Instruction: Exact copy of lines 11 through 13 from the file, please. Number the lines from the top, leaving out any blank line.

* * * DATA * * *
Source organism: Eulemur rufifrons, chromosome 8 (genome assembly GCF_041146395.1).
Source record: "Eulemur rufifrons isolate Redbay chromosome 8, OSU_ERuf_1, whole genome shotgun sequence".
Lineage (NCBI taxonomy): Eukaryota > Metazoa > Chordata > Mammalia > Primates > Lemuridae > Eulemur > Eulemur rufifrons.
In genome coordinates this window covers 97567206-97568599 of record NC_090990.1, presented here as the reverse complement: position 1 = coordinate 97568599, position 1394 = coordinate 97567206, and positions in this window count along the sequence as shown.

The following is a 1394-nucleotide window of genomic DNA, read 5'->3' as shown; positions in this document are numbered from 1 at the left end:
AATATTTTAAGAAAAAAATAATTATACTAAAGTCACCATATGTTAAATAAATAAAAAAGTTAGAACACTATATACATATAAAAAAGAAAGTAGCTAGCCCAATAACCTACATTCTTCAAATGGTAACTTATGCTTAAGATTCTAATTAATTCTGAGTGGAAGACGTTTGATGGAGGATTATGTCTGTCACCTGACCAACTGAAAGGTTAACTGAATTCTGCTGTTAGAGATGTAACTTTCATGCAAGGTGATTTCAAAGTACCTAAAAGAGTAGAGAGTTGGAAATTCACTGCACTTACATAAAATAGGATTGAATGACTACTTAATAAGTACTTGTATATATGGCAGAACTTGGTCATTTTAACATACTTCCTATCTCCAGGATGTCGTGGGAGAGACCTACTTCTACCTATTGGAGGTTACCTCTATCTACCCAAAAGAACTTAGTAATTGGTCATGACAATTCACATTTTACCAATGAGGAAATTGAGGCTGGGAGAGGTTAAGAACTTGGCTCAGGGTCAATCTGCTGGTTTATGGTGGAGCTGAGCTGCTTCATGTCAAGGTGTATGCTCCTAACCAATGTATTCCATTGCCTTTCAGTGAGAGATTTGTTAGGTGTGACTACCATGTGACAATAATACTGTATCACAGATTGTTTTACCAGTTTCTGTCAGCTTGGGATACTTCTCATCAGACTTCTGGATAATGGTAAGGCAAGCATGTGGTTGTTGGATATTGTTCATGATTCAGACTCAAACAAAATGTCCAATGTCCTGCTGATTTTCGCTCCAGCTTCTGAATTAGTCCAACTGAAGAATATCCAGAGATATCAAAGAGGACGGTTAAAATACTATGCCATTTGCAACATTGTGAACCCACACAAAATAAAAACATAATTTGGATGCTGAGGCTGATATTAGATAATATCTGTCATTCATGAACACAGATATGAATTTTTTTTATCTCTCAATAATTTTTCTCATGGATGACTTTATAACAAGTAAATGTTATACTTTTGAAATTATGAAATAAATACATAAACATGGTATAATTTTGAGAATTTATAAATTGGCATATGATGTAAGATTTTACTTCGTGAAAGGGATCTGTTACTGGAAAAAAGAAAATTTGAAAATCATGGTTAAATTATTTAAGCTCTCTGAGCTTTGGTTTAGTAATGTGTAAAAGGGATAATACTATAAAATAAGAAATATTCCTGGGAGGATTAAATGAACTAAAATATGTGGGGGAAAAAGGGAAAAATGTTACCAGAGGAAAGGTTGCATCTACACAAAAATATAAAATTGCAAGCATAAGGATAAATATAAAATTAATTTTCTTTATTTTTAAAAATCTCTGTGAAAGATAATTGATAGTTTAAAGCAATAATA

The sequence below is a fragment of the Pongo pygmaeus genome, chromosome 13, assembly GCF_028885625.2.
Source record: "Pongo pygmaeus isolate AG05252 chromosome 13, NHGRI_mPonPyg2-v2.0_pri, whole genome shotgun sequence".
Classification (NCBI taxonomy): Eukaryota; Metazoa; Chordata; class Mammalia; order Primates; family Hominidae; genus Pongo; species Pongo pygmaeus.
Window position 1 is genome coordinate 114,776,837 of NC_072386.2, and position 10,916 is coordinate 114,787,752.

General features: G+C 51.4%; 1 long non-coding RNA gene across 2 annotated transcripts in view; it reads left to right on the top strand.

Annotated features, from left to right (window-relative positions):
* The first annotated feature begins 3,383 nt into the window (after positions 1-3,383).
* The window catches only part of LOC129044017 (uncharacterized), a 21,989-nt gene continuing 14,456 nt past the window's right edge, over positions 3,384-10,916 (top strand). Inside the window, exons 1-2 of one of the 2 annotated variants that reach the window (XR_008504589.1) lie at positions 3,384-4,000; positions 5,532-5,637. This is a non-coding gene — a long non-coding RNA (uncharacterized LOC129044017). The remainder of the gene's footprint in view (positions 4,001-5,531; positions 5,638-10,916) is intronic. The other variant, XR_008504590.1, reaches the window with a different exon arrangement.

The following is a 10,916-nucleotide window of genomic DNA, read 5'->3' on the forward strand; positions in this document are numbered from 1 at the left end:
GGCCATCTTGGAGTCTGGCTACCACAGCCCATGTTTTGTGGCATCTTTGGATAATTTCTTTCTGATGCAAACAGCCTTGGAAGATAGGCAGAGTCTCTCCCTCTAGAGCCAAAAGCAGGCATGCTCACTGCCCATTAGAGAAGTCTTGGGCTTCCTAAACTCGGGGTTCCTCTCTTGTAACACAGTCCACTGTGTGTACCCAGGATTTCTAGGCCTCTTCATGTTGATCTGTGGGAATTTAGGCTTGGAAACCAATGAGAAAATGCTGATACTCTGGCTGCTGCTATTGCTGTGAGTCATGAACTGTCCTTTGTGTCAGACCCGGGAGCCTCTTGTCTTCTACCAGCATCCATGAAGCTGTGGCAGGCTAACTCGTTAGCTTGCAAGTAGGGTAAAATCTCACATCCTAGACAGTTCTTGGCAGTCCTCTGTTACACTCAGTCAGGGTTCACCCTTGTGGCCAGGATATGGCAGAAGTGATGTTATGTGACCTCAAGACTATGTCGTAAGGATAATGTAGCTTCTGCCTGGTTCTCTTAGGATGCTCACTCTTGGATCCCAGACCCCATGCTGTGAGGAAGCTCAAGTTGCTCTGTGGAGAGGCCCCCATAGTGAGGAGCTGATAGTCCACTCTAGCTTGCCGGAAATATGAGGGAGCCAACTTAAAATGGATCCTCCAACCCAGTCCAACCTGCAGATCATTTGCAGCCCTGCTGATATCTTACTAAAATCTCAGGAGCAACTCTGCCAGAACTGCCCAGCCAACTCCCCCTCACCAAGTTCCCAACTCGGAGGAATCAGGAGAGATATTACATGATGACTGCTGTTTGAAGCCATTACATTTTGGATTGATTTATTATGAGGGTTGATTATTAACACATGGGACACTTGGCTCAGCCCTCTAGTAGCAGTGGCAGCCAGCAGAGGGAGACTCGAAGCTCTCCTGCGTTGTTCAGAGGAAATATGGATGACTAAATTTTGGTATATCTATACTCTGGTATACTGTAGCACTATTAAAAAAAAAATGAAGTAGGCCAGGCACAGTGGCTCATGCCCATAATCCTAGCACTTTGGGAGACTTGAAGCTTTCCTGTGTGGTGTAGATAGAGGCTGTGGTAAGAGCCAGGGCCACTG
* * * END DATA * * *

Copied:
General features: G+C 51.4%; 1 long non-coding RNA gene across 2 annotated transcripts in view; it reads left to right on the top strand.

Annotated features, from left to right (window-relative positions):
* The first annotated feature begins 3,383 nt into the window (after positions 1-3,383).